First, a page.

Financial Services Ireland


Reshaping the bank’s business model to be fit for the future

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The scope and boundaries of the banking market continue to shift. A decade after the global financial crisis, Irish banks are still dealing with the fallout – remediating core operations, fighting for talent, anticipating new entrants and rebuilding consumer trust. Customers today are less trusting, less forgiving and more demanding than ever before. New propositions and new players in the value chain further exploit this trust gap. From the recent EY Global FinTech Adoption Index, Global FinTech adoption has reached 64% with Ireland (71%), Netherlands (73%) and UK (71%) leading in adoption among developed countries. Regulatory changes are also accelerating the creation of a new banking ecosystem, with PSD2 and GDPR serving as catalysts for an emerging and unfamiliar marketplace. In the face of increased competition, disruptive technology, and changing customer attitudes, banks must evolve their business model and core proposition to succeed in a new digital world.

Heritage processes and infrastructure continue to impede the ability of traditional banks to transform and grow. Providing more connected and digitised customer experiences whilst remediating the past, managing ongoing risk and maximising profits requires a business model that can flex to adapt to evolving needs. Organisational culture and change models must also evolve to support new practices and norms. Agility and change discipline are the new differentiators.

So how can banks design and build an adaptive business model that is fit for the future?

At EY, we use a number of different potential banking models to help our clients consider how best to adapt and thrive:

  • Bank as an experience: providing a distinct and superior experience for customers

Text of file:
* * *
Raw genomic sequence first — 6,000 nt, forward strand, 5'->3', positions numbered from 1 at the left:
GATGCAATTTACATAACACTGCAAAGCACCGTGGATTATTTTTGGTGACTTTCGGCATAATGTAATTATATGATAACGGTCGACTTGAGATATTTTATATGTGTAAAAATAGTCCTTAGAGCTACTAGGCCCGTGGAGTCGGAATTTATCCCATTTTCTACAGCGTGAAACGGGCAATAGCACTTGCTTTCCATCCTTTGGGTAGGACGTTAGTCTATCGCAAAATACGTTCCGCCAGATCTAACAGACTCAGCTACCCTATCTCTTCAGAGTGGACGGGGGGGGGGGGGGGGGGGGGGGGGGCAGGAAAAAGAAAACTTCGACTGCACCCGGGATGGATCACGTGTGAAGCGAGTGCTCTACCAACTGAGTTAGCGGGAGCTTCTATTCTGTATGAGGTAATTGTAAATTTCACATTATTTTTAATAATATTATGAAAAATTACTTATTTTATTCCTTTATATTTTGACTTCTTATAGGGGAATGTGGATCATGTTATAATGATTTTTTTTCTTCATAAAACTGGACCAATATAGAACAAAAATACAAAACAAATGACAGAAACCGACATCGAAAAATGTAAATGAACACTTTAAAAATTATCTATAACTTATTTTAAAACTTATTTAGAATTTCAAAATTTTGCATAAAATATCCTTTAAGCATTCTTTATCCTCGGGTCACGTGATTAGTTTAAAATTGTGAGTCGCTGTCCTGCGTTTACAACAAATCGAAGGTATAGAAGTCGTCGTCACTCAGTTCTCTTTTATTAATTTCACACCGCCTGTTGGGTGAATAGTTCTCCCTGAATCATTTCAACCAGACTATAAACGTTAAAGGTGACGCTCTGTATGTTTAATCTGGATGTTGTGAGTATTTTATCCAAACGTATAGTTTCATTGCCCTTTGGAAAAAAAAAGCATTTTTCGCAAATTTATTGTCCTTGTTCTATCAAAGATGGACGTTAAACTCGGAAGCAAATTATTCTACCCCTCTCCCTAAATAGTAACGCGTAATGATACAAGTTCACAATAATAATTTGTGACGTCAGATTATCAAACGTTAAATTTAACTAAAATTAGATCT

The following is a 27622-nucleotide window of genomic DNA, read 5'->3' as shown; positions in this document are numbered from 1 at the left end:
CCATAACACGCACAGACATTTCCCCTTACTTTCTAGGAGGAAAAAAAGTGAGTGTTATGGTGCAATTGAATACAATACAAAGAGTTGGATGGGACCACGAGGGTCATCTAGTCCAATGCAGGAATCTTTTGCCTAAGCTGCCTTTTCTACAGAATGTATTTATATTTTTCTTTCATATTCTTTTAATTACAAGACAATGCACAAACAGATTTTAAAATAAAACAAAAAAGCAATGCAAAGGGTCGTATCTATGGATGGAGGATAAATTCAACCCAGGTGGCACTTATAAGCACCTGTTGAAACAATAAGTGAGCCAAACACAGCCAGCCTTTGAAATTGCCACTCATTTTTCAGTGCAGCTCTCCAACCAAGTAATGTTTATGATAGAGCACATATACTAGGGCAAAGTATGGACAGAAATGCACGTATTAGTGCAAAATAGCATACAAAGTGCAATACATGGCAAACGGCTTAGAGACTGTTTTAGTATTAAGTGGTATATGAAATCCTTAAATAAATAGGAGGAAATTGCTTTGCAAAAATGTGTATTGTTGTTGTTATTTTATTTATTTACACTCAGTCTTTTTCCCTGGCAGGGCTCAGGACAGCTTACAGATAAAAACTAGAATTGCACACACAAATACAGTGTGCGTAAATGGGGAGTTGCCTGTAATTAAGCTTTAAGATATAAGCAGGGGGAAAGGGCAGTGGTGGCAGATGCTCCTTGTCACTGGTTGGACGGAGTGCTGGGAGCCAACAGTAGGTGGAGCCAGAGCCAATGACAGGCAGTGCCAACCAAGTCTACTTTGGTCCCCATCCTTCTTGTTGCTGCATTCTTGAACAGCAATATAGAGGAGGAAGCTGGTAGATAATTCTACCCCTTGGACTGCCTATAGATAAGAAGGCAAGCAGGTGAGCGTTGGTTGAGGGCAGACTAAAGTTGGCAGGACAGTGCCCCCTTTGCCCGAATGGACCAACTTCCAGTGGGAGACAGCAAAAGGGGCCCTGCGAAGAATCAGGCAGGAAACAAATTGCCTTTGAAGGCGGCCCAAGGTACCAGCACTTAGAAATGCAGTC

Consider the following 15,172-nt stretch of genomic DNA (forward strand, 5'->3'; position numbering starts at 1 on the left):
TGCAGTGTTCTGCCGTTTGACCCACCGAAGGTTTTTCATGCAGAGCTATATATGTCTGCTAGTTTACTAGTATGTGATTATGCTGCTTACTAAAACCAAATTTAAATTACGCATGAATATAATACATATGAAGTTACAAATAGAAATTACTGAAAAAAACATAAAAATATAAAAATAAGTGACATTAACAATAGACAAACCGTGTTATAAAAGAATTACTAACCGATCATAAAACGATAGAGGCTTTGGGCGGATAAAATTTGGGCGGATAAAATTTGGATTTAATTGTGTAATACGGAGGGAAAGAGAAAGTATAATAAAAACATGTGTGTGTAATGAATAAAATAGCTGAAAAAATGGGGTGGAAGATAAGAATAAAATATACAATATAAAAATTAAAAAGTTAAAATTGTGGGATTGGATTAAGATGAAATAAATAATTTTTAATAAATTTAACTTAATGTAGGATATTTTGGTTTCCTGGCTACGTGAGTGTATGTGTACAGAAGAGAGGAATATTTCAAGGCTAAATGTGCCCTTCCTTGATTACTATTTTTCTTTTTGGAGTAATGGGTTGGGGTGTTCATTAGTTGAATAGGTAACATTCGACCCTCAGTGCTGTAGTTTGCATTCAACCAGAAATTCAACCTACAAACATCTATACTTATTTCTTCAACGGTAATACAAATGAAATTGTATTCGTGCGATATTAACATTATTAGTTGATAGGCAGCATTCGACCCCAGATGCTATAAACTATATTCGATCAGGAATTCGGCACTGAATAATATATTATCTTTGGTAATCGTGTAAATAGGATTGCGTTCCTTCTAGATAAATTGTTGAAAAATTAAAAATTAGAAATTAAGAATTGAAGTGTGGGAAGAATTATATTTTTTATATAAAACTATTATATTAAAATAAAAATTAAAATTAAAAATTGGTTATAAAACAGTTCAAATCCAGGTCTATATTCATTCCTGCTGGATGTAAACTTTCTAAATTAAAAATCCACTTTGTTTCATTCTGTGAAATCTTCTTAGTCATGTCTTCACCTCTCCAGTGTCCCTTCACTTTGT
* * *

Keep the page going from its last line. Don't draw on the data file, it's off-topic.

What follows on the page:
• Bank as a marketplace: creating a convenient and attractive platform for customers and third parties
  • Bank as a service provider: outsourcing critical banking operations and software components to other banks
  • Bank as a facilitator: bringing together customers and developers into a single community to boost innovation
  • Bank as a producer: providing full end-to-end banking propositions or specific products on a white label basis to other banks

Each of these potential models has clear implications and consequences. Banks need to clearly define their role in the new ecosystem; this will involve case-specific speculation and scenario analysis: what will the relevant ecosystem look like, who are the disruptors, and what are the medium-to-long-term trends in their market(s)?

Whatever shape your future business model takes, it should not be static — you will need to adapt it, again and again, in response to continual evolutionary and disruptive change.

Although the banking industry is at a crossroads, there are clear opportunities to adapt and thrive. EY can support you through your digital transformation to achieve your desired business model. Our deep understanding of risk and regulatory challenges with our knowledge of the latest transformative capabilities can help you to define your future model and map the change journey.  Get in touch.

Explore our NextWave Banking hub which houses our latest views on the decisions banks are facing in order to shape their digital future. In the coming weeks, we will be further exploring these challenges and the associated strategic options and emerging trends. Watch this space.

Colin Ryan

Ireland Financial Services Country Leader
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